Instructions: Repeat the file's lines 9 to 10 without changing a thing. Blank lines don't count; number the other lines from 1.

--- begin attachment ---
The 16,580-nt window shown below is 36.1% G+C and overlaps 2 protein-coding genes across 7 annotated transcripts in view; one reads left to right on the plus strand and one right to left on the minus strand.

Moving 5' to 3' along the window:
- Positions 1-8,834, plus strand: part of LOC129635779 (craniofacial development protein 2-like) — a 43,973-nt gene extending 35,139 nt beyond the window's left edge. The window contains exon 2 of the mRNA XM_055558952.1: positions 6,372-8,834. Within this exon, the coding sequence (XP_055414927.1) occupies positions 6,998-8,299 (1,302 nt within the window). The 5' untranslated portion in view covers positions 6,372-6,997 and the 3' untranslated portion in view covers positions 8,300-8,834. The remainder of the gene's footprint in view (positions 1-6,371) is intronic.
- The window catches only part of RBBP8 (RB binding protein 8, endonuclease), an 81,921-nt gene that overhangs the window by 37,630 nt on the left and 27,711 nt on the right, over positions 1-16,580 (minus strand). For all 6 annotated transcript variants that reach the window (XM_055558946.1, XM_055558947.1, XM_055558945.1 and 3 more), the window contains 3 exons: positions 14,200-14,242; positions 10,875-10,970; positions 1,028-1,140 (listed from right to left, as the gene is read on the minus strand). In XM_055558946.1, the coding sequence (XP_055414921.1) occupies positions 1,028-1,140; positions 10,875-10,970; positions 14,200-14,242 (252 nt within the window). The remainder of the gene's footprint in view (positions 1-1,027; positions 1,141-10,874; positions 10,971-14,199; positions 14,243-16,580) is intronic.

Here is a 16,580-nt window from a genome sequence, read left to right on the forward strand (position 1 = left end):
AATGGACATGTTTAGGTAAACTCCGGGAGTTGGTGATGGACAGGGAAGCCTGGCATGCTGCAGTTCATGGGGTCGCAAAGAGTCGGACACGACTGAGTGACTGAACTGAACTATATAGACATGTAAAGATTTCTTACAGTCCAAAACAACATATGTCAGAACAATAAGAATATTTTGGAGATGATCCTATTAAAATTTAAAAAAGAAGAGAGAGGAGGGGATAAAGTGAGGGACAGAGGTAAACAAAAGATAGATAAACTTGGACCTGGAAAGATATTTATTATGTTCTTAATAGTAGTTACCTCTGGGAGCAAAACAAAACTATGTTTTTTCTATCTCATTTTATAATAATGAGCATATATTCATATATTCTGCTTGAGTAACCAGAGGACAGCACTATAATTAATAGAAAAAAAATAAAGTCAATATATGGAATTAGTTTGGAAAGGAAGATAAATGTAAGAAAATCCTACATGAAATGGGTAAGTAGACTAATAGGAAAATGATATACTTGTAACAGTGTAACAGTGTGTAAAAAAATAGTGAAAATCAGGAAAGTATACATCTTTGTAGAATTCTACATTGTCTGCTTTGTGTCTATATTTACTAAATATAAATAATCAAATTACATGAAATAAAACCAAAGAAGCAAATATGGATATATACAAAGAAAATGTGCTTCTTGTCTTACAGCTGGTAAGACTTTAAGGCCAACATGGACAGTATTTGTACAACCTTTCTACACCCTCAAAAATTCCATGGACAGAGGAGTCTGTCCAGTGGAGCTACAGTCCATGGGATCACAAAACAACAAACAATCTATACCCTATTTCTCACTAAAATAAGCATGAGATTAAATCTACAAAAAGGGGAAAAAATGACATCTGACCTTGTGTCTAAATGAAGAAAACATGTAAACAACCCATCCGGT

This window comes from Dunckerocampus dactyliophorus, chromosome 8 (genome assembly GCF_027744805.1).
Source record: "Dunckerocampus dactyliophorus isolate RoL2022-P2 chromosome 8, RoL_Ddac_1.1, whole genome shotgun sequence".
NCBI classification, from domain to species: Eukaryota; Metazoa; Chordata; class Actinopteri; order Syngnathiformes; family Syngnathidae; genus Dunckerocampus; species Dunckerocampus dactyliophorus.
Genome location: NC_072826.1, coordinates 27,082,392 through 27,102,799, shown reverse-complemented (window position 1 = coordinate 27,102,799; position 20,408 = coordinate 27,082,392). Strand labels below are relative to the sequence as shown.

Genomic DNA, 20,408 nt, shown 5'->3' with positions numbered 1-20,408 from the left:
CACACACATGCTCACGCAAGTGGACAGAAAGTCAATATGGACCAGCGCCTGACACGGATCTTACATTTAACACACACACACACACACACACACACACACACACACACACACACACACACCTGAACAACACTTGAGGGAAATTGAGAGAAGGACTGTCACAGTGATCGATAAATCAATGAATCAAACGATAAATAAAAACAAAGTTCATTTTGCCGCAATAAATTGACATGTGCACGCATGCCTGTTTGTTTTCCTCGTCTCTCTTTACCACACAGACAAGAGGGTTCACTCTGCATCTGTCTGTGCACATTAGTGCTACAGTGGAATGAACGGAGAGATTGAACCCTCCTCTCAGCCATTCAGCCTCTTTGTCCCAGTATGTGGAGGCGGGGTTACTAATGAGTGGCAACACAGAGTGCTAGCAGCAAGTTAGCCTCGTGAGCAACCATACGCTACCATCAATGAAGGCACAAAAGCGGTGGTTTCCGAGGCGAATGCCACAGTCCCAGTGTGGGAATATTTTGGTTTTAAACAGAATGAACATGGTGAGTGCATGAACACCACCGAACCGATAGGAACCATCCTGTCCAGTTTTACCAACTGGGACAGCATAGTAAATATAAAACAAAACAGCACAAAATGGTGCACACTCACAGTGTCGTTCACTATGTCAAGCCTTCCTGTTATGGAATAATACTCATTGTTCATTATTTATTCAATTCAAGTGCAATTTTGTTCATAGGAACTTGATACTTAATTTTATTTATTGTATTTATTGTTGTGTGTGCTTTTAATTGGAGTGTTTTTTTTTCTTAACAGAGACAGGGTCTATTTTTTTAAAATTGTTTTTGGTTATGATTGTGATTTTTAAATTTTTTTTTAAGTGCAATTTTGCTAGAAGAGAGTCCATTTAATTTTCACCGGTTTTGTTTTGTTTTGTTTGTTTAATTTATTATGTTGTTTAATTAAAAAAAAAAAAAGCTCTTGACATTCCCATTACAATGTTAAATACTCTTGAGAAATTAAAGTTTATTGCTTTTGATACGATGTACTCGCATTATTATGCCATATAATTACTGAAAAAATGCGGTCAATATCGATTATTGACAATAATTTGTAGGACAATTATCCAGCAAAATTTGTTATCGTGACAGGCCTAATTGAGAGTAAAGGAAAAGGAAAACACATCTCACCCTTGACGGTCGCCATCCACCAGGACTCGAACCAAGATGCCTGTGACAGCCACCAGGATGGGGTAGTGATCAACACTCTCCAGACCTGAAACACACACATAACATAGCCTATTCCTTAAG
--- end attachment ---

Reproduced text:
NCBI classification, from domain to species: Eukaryota; Metazoa; Chordata; class Actinopteri; order Syngnathiformes; family Syngnathidae; genus Dunckerocampus; species Dunckerocampus dactyliophorus.
Genome location: NC_072826.1, coordinates 27,082,392 through 27,102,799, shown reverse-complemented (window position 1 = coordinate 27,102,799; position 20,408 = coordinate 27,082,392). Strand labels below are relative to the sequence as shown.